Bye Debt

How I paid off ALL of my Student Loans 1.5 years After Graduating

We officially started paying off my 4 student loans heavily in November 2016. The balance at that time was $16,163.46 – we actually began paying in January 2016 on the total amount: $18,179.53 – putting minimum payments until October.


I graduated from the University of North Carolina at Chapel Hill with a degree inIMG_3231
Communication Studies in December of 2015. My loans were from three different institutions: East Carolina University, Cape Fear Community College, and UNC. I had both Subsidized and Unsubsidized loans. My interest rates ranged from 3%-6.8%. The amount of interest I have paid will be around $5,000 by the end of the payments. We’re student loan debt free, 1.5 years after graduation at the ages of 24 and 25. We have paid off all of my loans 8 years early.

 


How did we do this? I’ve written about it before, but I’ll add some extras for you.

  1. We Got a roommate — When we moved to ILM we knew we were going to buy a house, which typically isn’t recommended during your debt payoff.  Fortunately, we had the VA Loan to help with cost, and buying a home actually saves us money each month. We had space that we didn’t use, so when one of our best friends needed a place to stay, we agreed to have a roommate! First off, I adore her and she’s a great person to have around. Second, it’s another stream of income! Being married and having a roommate is actually pretty freakin’ boss – especially since James works nights. I love having someone around me all the time. 🙂
  2. We Haven’t Had Cable in Three Years – Cable is a money sucking service. Period. You can get everything you need for a fraction of the cost with different subscriptions – Hulu, Netflix, Sling, Vue, Amazon, HBO Go… the list is endless.
  3. We Said “No.” – A Lot – We’ve given up vacations, weekends out, lunches, brunches, dinners, home renovations, new clothes, movie dates, family gatherings, friend functions… you name it, we’ve said no to it. The phrase ‘Live like no one else, so later you can live and give like no one else’ is rooted in our brains. It’s not a joke. We say no to everything now, so that later we’ll have the money to say yes to whatever we want. This what I call my “Notivation.”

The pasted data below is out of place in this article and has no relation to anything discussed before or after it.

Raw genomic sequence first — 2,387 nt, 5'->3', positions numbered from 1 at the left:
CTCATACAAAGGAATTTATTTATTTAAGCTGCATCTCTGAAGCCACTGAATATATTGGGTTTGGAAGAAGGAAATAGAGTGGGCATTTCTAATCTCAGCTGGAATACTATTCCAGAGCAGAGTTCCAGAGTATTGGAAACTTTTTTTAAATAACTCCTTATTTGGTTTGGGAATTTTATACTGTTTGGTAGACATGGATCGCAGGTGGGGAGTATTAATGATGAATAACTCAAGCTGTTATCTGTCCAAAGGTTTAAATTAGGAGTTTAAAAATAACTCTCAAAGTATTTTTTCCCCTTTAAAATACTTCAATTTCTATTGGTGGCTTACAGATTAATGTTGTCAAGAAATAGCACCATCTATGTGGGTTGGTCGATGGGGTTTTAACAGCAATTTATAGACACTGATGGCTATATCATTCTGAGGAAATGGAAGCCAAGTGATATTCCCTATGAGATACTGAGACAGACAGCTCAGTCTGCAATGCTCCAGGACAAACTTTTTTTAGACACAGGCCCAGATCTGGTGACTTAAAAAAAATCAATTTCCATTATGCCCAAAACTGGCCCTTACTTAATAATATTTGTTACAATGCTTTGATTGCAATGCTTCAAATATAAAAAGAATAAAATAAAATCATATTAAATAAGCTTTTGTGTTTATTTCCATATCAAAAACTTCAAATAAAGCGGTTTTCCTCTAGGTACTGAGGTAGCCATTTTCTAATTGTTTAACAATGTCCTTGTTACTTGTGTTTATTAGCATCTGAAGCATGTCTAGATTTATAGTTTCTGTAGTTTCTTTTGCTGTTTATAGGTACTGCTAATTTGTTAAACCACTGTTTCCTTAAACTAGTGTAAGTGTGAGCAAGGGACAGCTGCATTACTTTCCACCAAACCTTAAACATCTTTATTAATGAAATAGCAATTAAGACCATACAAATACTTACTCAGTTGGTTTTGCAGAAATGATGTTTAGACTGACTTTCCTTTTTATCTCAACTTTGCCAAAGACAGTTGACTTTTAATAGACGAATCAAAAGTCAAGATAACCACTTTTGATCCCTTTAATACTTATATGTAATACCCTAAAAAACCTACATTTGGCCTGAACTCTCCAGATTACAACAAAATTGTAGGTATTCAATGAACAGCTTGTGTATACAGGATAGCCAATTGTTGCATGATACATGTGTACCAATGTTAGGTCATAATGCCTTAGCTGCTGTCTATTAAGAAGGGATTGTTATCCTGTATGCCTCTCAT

4. We Were Bored – A Lot – When you say no to everything, you’re saying yes to paying off debt. Which means you have $0. The ugly truth of Dave Ramsey’s Baby Step 2 is that you end up being in your house, bored, most of the time. In the summer, it’s not such a big deal for us – we have the beach and the pool to keep us occupied. The winter months are brutal though.
  5. Extra Money? Lol – There’s no such thing as ‘extra’ money – anything outside of our paychecks went to debt, or we cash flowed things we needed.
  6. We’re DINKS – Dual Income, No Kids. I’m in no way, shape, or form ready for children. I won’t be for a long time, and because of this, we’ve been able to dedicate a boat load of money to debt. Is this plan possible with kids? Yup – the majority of my followers have children – so it’s not an excuse. It just means James and I are getting out of debt sooner rather than later.
  7. Frenchy – My 2004 Saturn Ion looks and sounds like a hunk ‘o junk. Guess what? I don’t care. She’s f r e e. NO CAR PAYMENT! 165,000+ miles and still truckin.’